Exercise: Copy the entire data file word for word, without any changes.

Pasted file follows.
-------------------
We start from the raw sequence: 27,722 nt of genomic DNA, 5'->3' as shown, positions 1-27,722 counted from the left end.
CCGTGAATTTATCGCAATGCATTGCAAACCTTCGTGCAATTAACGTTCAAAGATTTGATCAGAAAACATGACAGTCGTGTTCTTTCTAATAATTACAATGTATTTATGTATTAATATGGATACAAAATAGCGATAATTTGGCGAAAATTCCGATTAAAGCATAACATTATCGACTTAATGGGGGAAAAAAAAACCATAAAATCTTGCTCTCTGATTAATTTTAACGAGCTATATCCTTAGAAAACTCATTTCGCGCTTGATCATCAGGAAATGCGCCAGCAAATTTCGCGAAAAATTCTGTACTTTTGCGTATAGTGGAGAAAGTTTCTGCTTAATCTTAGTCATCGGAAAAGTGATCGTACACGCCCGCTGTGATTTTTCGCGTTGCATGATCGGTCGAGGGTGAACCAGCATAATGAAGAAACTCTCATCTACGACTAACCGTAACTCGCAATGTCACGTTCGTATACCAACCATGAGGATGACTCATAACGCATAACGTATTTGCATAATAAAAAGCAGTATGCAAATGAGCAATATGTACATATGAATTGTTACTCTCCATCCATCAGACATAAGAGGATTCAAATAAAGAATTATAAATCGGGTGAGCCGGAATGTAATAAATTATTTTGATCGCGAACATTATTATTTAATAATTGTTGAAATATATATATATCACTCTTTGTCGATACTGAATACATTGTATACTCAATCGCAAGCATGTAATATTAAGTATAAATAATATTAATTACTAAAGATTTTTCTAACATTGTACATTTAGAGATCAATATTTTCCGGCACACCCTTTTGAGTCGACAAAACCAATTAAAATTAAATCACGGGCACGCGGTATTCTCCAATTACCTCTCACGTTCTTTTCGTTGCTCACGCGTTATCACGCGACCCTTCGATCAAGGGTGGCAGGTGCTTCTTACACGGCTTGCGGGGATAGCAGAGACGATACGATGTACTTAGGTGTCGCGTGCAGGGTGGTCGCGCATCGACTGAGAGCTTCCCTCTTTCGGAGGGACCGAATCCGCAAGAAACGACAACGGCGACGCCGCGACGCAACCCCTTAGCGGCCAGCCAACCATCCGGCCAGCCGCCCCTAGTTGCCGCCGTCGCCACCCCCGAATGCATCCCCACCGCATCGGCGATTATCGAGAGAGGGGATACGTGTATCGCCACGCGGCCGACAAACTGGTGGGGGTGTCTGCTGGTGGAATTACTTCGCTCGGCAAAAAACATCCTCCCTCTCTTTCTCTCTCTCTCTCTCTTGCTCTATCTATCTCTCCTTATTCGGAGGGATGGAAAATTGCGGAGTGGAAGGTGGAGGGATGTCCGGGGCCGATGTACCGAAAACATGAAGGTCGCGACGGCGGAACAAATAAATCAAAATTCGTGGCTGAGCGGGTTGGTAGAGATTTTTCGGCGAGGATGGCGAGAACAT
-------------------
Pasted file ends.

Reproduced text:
We start from the raw sequence: 27,722 nt of genomic DNA, 5'->3' as shown, positions 1-27,722 counted from the left end.
CCGTGAATTTATCGCAATGCATTGCAAACCTTCGTGCAATTAACGTTCAAAGATTTGATCAGAAAACATGACAGTCGTGTTCTTTCTAATAATTACAATGTATTTATGTATTAATATGGATACAAAATAGCGATAATTTGGCGAAAATTCCGATTAAAGCATAACATTATCGACTTAATGGGGGAAAAAAAAACCATAAAATCTTGCTCTCTGATTAATTTTAACGAGCTATATCCTTAGAAAACTCATTTCGCGCTTGATCATCAGGAAATGCGCCAGCAAATTTCGCGAAAAATTCTGTACTTTTGCGTATAGTGGAGAAAGTTTCTGCTTAATCTTAGTCATCGGAAAAGTGATCGTACACGCCCGCTGTGATTTTTCGCGTTGCATGATCGGTCGAGGGTGAACCAGCATAATGAAGAAACTCTCATCTACGACTAACCGTAACTCGCAATGTCACGTTCGTATACCAACCATGAGGATGACTCATAACGCATAACGTATTTGCATAATAAAAAGCAGTATGCAAATGAGCAATATGTACATATGAATTGTTACTCTCCATCCATCAGACATAAGAGGATTCAAATAAAGAATTATAAATCGGGTGAGCCGGAATGTAATAAATTATTTTGATCGCGAACATTATTATTTAATAATTGTTGAAATATATATATATCACTCTTTGTCGATACTGAATACATTGTATACTCAATCGCAAGCATGTAATATTAAGTATAAATAATATTAATTACTAAAGATTTTTCTAACATTGTACATTTAGAGATCAATATTTTCCGGCACACCCTTTTGAGTCGACAAAACCAATTAAAATTAAATCACGGGCACGCGGTATTCTCCAATTACCTCTCACGTTCTTTTCGTTGCTCACGCGTTATCACGCGACCCTTCGATCAAGGGTGGCAGGTGCTTCTTACACGGCTTGCGGGGATAGCAGAGACGATACGATGTACTTAGGTGTCGCGTGCAGGGTGGTCGCGCATCGACTGAGAGCTTCCCTCTTTCGGAGGGACCGAATCCGCAAGAAACGACAACGGCGACGCCGCGACGCAACCCCTTAGCGGCCAGCCAACCATCCGGCCAGCCGCCCCTAGTTGCCGCCGTCGCCACCCCCGAATGCATCCCCACCGCATCGGCGATTATCGAGAGAGGGGATACGTGTATCGCCACGCGGCCGACAAACTGGTGGGGGTGTCTGCTGGTGGAATTACTTCGCTCGGCAAAAAACATCCTCCCTCTCTTTCTCTCTCTCTCTCTCTTGCTCTATCTATCTCTCCTTATTCGGAGGGATGGAAAATTGCGGAGTGGAAGGTGGAGGGATGTCCGGGGCCGATGTACCGAAAACATGAAGGTCGCGACGGCGGAACAAATAAATCAAAATTCGTGGCTGAGCGGGTTGGTAGAGATTTTTCGGCGAGGATGGCGAGAACAT